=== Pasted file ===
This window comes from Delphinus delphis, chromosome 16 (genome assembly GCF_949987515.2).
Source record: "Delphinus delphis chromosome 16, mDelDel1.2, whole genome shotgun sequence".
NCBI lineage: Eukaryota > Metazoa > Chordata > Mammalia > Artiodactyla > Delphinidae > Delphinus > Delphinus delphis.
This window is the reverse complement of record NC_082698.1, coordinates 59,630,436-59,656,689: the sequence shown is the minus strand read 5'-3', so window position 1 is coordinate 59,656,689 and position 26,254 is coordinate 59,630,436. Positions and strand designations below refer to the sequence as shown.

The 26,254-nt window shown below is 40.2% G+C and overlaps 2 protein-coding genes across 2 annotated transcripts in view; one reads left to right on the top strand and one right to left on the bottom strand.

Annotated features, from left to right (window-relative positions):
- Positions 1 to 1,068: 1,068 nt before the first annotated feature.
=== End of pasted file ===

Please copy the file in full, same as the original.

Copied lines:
This window comes from Delphinus delphis, chromosome 16 (genome assembly GCF_949987515.2).
Source record: "Delphinus delphis chromosome 16, mDelDel1.2, whole genome shotgun sequence".
NCBI lineage: Eukaryota > Metazoa > Chordata > Mammalia > Artiodactyla > Delphinidae > Delphinus > Delphinus delphis.
This window is the reverse complement of record NC_082698.1, coordinates 59,630,436-59,656,689: the sequence shown is the minus strand read 5'-3', so window position 1 is coordinate 59,656,689 and position 26,254 is coordinate 59,630,436. Positions and strand designations below refer to the sequence as shown.

The 26,254-nt window shown below is 40.2% G+C and overlaps 2 protein-coding genes across 2 annotated transcripts in view; one reads left to right on the top strand and one right to left on the bottom strand.

Annotated features, from left to right (window-relative positions):
- Positions 1 to 1,068: 1,068 nt before the first annotated feature.